Military Myth Busting: 3 Things Hiring Managers Get Wrong About Veterans

the American flag.

President, Kelly® Science, Engineering, Technology & Telecom

D.Hugo Malan

For military veterans in the U.S., November is a time to be honored for their service and sacrifice as our nation observes Veterans Day and National Veterans and Military Families Month. Communities come together throughout the month and recognize veterans through ceremonies, parades and other celebrations. However, the service and contributions for which these brave women and men are celebrated is frequently misunderstood by employers, hindering veterans’ pursuit of meaningful career opportunities in the civilian workforce.

According to the U.S. Bureau of Labor Statistics , the unemployment rate for veterans in the U.S. has trended lower than the national unemployment rate throughout 2022 – a testament in part to veterans’ determination and disciplined work ethic. At the same time, veterans are disproportionately affected by underemployment – working in a job lesser than their experience merits – relative to the rest of the workforce. A report from Call of Duty Endowment and Zip Recruiter  found that as many as a third of veterans are working in roles that do not reflect their skills and abilities – a rate 15.6 percent higher than job seekers who have not served in the military.

This challenge can be attributed in part to preconceived notions among employers about veterans’ skills and experiences. As someone who is fortunate to work with many veterans – including several in Kelly Science, Engineering, Technology & Telecom and through K-Vets, Kelly’s veterans affinity group of which I am privileged to be the executive sponsor – I’ve seen firsthand that these perceptions run contrary to reality. By dispelling three of the most commons myths, we can empower more veterans to achieve their potential in the civilian workforce while opening the door for employers to an untapped pool of talent that can give them a competitive edge.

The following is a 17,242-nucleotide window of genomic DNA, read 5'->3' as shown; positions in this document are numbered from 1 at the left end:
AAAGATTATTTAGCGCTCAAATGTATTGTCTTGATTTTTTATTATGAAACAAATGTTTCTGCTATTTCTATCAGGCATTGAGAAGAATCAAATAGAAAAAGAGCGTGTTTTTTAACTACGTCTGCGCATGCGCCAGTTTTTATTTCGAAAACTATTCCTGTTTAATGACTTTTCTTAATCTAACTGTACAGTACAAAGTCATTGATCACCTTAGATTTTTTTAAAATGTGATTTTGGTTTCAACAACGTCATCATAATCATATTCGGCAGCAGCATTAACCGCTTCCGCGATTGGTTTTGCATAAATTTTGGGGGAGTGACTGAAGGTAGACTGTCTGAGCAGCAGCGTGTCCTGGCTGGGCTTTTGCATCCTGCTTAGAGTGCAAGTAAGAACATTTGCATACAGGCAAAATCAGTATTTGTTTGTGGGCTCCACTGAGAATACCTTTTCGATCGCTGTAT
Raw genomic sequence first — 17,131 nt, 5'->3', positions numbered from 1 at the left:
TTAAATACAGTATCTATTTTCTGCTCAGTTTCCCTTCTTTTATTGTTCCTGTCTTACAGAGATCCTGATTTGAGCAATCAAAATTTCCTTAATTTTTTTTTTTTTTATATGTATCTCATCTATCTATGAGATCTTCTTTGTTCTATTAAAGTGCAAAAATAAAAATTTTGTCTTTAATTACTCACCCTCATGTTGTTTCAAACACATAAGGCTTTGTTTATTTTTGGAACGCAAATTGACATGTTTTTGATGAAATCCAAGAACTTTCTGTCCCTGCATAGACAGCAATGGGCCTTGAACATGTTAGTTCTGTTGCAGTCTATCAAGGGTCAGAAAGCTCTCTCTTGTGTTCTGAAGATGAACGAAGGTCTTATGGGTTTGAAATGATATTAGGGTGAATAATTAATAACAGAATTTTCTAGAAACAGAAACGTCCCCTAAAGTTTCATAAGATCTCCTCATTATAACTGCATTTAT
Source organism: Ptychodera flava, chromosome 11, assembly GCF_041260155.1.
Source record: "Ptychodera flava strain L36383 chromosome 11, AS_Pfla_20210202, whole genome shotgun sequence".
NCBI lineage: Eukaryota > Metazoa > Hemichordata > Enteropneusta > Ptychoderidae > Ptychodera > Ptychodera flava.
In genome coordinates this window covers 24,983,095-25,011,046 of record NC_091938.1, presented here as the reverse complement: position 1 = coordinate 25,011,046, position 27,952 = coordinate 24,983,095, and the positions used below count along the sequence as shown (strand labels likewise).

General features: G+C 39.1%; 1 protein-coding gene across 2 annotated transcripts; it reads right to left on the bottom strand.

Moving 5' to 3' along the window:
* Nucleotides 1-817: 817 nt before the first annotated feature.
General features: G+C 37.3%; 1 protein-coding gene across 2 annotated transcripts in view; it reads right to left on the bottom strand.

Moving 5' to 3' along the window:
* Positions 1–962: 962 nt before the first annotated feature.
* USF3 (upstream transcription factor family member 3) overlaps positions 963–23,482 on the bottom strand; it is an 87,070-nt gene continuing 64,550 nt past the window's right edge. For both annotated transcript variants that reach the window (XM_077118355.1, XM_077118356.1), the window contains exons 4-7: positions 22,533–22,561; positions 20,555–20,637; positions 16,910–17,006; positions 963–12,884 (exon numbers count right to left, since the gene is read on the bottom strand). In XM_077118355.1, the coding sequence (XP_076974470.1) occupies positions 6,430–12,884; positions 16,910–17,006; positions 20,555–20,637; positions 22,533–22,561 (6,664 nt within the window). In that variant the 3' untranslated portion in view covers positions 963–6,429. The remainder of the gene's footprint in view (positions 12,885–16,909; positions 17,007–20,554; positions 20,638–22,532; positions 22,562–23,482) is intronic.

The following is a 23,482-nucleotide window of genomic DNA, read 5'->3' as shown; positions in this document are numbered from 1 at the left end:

MYTH: Skills gained through military service are not transferable to the civilian workforce

The U.S. Military comprises more than 2 million people across the Army, Navy, Air Force, Marines, and Coast Guard. Within this expansive community, there is an even wider variety of roles, skill sets, and specialties. On the surface, many roles may appear to be so unique to the military that the skills one would gain in that role would be difficult to transfer to the civilian workforce. For example, how would a former Marine apply front-line combat experience to a data analyst position at a financial services company?

The reality is that veterans bring a wide range of transferable skills, both hard and soft – from leadership and communication to problem-solving and poise under pressure. It’s also important to understand that not every military job is combat-related. IT, electrical and mechanical engineering, and supply chain management represent just a small sample of the diverse skills and experiences one can gain in the military that are in high-demand among civilian employers. The key for HR teams and hiring managers is to be intentional in mapping veterans’ military experience to the roles for which they recruit and leveraging external expertise to do so, such as the talent acquisiton and development resources offered by the Institute for Veterans and Military Families at Syracuse University .